Close Reading: The Matter of Seggri

Aloha! For the close reading I chose The Matter of Seggri

She starts off by saying that it’s a “miserable” life, which makes the reader feel rather bad for the men- but it’s really only miserable from the narrator’s point of view. The men have no concept of what life beyond their boundaries is like, can we assume that they are miserable?

It’s immediately stated that the men in society have almost no value other than looking good and having babies- thus the ‘games’ and the ‘fuckeries’, which can allude to two things that are deemed inherently masculine: competitiveness and lust. They are kept in one place and aren’t allowed to do anything else, even at such a young age. I think this can be applied to our world because of the flagrant disregard for women when it comes to anything other than appearances and reproduction, and how this sexualization and value system is implemented at such a young age.

The repetition of the word ‘no’ when she says ‘Nothing else. No options. No trades. No skills of making. No travel unless they play in the big games.’ adds the effect of shutting out literally everything else that could possibly be available. They don’t learn anything about life other than sports because they are valued for only one reason: sex.  

The men aren’t allowed into any colleges, and this made me think of two things. First was the time when women weren’t allowed in college- and I think a part of that is because with higher learning comes more freedom of thought or “freedom of mind” as the story put it, and this freedom of mind would lead to women questioning the legitimacy of the power that the men held over them. Secondly, when she goes on to say about how learning would make them flabby and useless it reminds me of how in a large part of society women are only valuable for looking good. Going to college or having a higher education doesn’t matter, and sometimes it’s even bad because it makes them deviate from what society wants them to be, which is eye candy that can occasionally pop out a few children. 

The last line “What goes to the brain takes from the testicles:” she said. “Men have to be sheltered from education for their own good.” obviously alludes to the societal thought that not only that women should women not learn because it takes away from what society deems as important, their looks, but also that women have to be sheltered because their fragile and incapable of making their own decisions.The word “sheltered” is important because it makes it seem as if the men are being protected. She says that it’s all for their own good- keeping them ignorant and servile works to benefit the women, but by association, also the men.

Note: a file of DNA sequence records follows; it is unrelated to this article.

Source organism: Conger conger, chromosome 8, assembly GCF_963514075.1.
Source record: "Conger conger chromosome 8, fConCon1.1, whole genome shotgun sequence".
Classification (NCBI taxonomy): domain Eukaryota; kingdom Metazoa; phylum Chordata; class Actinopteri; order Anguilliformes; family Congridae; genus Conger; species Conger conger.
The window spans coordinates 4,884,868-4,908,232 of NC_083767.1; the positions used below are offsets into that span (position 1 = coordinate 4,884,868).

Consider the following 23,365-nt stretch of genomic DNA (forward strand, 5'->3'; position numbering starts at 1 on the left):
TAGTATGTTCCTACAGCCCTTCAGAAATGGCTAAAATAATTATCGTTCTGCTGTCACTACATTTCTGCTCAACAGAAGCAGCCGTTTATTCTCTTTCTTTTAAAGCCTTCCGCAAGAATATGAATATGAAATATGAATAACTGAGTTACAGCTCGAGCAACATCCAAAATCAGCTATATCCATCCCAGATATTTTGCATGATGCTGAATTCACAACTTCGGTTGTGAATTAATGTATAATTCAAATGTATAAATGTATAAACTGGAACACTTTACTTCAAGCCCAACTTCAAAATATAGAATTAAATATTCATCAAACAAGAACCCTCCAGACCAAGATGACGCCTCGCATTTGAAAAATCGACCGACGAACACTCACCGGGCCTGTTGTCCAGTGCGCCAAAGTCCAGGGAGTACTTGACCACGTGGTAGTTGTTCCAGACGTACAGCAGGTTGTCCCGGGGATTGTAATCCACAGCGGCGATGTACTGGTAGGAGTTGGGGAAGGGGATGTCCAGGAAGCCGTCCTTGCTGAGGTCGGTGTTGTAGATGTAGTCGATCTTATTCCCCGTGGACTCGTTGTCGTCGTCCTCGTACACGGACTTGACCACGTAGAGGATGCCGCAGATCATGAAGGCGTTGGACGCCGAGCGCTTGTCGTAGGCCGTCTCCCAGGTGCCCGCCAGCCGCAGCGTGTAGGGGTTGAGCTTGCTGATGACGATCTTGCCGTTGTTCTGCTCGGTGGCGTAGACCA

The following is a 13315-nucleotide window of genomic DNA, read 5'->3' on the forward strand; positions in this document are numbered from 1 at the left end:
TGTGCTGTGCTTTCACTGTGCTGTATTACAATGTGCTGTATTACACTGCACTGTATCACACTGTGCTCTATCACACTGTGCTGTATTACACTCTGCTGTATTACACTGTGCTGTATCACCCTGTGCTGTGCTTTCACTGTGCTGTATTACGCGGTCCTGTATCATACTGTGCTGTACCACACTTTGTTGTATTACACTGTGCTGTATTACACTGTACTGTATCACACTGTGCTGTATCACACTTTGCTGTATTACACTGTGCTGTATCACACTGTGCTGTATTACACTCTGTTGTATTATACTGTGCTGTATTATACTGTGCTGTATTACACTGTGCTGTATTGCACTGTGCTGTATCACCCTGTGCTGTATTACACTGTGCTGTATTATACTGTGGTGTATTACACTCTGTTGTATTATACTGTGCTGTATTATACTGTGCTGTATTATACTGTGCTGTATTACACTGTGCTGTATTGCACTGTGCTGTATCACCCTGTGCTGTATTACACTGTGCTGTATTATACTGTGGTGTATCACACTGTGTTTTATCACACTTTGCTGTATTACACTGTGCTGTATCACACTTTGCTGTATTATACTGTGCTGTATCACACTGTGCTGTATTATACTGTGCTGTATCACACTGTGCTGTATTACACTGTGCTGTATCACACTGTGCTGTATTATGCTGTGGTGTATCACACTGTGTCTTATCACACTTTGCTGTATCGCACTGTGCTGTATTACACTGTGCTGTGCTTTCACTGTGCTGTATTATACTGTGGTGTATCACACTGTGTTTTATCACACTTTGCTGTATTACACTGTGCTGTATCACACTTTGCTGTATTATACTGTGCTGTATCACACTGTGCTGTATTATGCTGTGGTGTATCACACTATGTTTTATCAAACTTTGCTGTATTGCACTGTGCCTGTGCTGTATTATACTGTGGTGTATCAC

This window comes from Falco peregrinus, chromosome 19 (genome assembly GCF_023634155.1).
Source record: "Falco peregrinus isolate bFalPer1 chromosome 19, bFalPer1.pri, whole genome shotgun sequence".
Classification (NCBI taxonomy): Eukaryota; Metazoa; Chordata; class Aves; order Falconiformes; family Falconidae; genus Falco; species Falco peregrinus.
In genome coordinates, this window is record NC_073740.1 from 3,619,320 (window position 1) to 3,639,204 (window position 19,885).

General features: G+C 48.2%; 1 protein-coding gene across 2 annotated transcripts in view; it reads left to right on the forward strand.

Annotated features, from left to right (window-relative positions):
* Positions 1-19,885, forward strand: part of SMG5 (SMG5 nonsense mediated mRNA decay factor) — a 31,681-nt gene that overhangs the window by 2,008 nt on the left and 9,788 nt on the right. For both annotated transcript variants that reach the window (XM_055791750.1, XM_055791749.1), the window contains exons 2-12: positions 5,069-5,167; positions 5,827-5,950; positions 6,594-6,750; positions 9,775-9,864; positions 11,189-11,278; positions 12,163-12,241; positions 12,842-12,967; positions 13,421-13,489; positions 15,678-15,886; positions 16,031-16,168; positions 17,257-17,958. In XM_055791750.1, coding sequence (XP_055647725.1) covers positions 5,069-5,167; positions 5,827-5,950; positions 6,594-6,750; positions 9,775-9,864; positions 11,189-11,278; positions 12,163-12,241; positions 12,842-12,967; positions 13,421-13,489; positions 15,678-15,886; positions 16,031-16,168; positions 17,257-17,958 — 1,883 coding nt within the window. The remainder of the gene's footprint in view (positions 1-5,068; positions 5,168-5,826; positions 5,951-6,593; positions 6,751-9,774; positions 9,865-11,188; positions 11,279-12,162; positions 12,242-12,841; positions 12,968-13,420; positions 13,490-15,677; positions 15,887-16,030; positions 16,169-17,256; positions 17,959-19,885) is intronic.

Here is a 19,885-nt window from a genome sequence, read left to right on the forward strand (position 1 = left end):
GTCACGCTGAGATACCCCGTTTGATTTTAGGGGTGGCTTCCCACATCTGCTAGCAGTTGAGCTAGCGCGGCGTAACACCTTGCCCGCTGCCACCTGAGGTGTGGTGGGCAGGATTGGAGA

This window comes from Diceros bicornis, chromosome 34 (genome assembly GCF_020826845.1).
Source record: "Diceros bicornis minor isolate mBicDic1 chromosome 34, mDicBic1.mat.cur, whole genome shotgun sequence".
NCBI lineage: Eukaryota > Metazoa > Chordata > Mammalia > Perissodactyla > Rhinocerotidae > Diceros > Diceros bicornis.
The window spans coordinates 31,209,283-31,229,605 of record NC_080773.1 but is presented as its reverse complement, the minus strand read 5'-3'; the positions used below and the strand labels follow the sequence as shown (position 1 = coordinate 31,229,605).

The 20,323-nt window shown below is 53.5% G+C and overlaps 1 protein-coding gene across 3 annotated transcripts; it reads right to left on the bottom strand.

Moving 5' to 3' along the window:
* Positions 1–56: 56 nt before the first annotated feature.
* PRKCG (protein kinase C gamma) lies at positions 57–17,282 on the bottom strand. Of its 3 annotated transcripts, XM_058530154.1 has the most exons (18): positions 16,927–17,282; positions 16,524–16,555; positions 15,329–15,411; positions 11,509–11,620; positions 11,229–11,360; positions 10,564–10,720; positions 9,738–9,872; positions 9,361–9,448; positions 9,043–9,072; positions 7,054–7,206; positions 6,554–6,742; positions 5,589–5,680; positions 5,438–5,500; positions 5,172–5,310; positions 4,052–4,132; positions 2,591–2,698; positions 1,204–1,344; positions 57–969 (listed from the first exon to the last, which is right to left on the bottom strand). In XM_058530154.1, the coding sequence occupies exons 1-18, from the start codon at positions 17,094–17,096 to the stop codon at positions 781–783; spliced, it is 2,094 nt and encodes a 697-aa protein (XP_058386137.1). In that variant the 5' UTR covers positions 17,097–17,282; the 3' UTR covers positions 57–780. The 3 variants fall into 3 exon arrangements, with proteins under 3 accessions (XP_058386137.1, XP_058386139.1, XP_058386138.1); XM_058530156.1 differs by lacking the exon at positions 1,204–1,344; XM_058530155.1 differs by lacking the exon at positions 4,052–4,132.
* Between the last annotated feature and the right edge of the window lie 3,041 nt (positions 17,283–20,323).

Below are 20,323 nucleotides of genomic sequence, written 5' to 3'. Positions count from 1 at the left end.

Skodr, when she speaks, sounds very unapologetic about what she’s saying- as if that’s just the natural way of things. Not mean, per se, but just very matter-of-fact about the whole subject. I think that can be applied to our world too- about how some men just assume that women are just naturally inferior. They’re groomed to believe it, so they may not mean harm, but are simply parroting what they have been taught to say and believe. It’s not right in any means, but I think that says something about the hypothetical societal grooming when all undergo as we grow up.


One response to “Close Reading: The Matter of Seggri

  1. I found the excerpt from The Matter of Seggri to be a very interesting look as to what it would be like if gender roles were more or less reversed in our world. I liked your point where you stated that the men in the alternate world don’t have an idea of any other of life so they would probably not consider themselves miserable. But on the same thread, even if they were miserable what could they do about it? The way that their society is structured, men have seemingly little power or control. They probably wouldn’t even able to voice any concerns that the may have. So do I think that it is a miserable existence, yes, and do I think the men of this world know that, yes. But do I think that these men realize that they have the power to change that? No. When one must exist in a system of oppression, one learns to adapt and make the most of the situation that their in, often times, the thought of ever going against the norm isn’t even considered. So although these men do live miserable lives if no one thinks to change it, I don’t see it changing at all, which I suppose serves to the benefit of the women.


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